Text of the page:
The widely studied Reuters/Michigan Index of Consumer Sentiment is constructed from the answers to five questions from the more comprehensive Reuters/Michigan Surveys of Consumers. Yet little work has been done on what predictive power the information taken from this more thorough compilation of consumer attitudes and expectations may have for forecasting consumption expenditures. The authors construct a limited set of real-time summary measures for 42 questions selected from these broader Surveys corresponding to three broad economic determinants of consumption—income and wealth, prices, and interest rates, and then use regression analysis to evaluate and test the ability of these summary measures to predict future changes in real consumer expenditures, even when controlling for current and future fundamentals. They explain a nontrivial portion of consumption and other real activity forecast errors from professional forecasts. This is consistent with these measures’ ability to predict consumption even when conditioning on a broader set of fundamentals as well as professional forecasters’ judgmental forecast adjustments.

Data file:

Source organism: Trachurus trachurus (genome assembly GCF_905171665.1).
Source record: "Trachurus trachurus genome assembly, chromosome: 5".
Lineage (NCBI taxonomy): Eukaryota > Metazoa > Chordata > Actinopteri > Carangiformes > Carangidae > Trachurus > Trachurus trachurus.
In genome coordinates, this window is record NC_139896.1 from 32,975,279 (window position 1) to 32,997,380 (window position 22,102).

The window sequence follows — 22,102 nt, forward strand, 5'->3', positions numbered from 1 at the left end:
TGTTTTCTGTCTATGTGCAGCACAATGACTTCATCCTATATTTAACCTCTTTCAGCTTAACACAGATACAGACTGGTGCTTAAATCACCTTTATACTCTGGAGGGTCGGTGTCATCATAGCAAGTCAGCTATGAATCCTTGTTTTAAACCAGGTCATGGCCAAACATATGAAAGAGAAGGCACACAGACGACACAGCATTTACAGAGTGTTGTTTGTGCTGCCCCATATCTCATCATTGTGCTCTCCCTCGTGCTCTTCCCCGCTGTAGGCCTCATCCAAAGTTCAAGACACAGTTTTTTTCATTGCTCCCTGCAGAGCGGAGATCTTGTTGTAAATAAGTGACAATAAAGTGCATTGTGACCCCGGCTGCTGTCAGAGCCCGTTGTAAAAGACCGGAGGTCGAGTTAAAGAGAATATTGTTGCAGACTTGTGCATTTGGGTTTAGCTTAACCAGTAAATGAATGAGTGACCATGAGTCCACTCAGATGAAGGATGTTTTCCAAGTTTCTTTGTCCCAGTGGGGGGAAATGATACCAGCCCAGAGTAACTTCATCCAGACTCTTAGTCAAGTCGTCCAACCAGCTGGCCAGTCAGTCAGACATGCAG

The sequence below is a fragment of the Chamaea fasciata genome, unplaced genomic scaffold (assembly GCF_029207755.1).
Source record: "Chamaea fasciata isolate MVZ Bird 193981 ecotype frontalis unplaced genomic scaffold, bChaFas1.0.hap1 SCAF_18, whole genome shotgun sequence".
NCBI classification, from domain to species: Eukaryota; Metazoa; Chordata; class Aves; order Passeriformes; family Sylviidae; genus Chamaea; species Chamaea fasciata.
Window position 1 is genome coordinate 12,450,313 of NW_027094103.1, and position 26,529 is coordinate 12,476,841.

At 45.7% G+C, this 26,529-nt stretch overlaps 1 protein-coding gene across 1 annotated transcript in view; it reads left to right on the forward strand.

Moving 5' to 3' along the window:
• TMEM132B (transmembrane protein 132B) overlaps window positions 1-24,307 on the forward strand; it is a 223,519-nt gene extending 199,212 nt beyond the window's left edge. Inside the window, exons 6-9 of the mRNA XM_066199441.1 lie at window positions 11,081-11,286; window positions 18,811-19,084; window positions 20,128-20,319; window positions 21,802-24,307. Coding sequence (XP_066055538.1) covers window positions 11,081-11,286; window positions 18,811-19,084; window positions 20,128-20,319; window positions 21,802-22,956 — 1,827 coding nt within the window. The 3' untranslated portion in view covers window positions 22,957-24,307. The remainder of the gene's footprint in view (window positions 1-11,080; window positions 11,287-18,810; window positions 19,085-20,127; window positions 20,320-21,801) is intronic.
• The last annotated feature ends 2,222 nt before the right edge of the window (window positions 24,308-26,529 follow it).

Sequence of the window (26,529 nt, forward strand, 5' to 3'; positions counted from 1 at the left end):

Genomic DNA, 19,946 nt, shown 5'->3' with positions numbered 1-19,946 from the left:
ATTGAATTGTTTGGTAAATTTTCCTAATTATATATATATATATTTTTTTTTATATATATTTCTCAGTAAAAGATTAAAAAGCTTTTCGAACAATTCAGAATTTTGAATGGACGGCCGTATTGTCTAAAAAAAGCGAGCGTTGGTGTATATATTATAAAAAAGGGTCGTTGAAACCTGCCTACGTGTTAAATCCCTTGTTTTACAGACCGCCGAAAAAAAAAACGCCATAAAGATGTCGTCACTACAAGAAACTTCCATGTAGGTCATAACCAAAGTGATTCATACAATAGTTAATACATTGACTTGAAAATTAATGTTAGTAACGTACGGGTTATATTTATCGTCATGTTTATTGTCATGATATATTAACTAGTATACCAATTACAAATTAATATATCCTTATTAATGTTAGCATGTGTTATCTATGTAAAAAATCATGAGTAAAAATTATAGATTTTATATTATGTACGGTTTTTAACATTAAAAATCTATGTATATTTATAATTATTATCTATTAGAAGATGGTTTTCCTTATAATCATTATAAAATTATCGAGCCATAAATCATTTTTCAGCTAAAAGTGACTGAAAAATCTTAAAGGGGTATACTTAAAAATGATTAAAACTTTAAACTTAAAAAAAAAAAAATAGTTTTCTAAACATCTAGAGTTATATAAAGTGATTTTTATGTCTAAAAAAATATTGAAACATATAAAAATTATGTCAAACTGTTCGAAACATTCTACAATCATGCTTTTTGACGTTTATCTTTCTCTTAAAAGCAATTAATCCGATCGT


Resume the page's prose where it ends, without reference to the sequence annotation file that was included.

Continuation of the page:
TSA 2014 Year in Review

January 23, 2015 Comments off

TSA 2014 Year in Review
Source: Transportation Security Administration (DHS)

Every day, transportation security officers interact with nearly two million travelers across the United States with a single goal in mind – ensuring the safety and security of the traveling public.

We want to share with you examples of the continued vigilance of TSA officers in protecting our nation’s transportation systems, including some of the most unusual items discovered at checkpoints.

TSA had a busy year in 2014, screening more than 653 million passengers in 2014 (about 1.8 million per day), which is 14.8 million more passengers than last year.

2,212 firearms were discovered in carry-on bags at checkpoints across the country, averaging more than six firearms per day. Of those, 2,212 (83 percent) were loaded. Firearms were intercepted at a total of 224 airports; 19 more airports than last year.

There was a 22 percent increase in firearm discoveries from last year’s total of 1,813.

Opioid Prescription Claims Among Women of Reproductive Age — United States, 2008–2012

January 23, 2015 Comments off

Opioid Prescription Claims Among Women of Reproductive Age — United States, 2008–2012
Source: Morbidity and Mortality Weekly Report (CDC)